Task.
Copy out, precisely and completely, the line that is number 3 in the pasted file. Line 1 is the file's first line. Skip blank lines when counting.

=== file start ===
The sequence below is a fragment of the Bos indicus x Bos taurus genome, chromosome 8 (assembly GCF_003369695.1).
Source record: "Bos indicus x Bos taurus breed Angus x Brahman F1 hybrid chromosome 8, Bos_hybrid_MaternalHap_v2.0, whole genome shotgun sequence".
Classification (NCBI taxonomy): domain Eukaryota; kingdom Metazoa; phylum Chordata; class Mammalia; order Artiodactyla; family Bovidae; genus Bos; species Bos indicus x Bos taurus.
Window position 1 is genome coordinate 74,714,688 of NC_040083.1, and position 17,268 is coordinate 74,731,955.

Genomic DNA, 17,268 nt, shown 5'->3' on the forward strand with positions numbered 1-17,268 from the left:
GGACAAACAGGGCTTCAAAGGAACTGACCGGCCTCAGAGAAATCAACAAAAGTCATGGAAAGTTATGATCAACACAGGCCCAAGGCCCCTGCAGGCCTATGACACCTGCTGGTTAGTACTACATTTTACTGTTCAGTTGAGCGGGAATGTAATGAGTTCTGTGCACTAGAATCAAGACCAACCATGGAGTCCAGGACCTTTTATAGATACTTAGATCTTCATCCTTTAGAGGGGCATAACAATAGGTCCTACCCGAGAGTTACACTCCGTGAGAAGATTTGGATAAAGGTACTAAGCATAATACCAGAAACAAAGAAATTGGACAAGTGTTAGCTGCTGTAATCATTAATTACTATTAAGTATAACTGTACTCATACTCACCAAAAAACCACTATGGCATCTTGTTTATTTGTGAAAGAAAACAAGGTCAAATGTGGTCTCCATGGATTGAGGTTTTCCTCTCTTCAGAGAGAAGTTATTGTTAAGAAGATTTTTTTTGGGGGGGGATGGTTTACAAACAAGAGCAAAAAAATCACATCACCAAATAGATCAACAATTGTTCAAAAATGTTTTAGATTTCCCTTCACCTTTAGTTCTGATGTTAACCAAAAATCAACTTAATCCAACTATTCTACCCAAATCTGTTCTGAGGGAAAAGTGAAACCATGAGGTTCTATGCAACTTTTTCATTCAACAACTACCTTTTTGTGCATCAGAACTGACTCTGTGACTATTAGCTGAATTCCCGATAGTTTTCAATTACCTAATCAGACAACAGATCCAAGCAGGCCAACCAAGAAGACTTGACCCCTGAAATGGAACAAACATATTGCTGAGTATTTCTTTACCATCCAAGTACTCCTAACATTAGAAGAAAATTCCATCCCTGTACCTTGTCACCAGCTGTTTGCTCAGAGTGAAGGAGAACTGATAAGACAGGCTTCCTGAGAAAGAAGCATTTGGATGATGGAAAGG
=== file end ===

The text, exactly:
Classification (NCBI taxonomy): domain Eukaryota; kingdom Metazoa; phylum Chordata; class Mammalia; order Artiodactyla; family Bovidae; genus Bos; species Bos indicus x Bos taurus.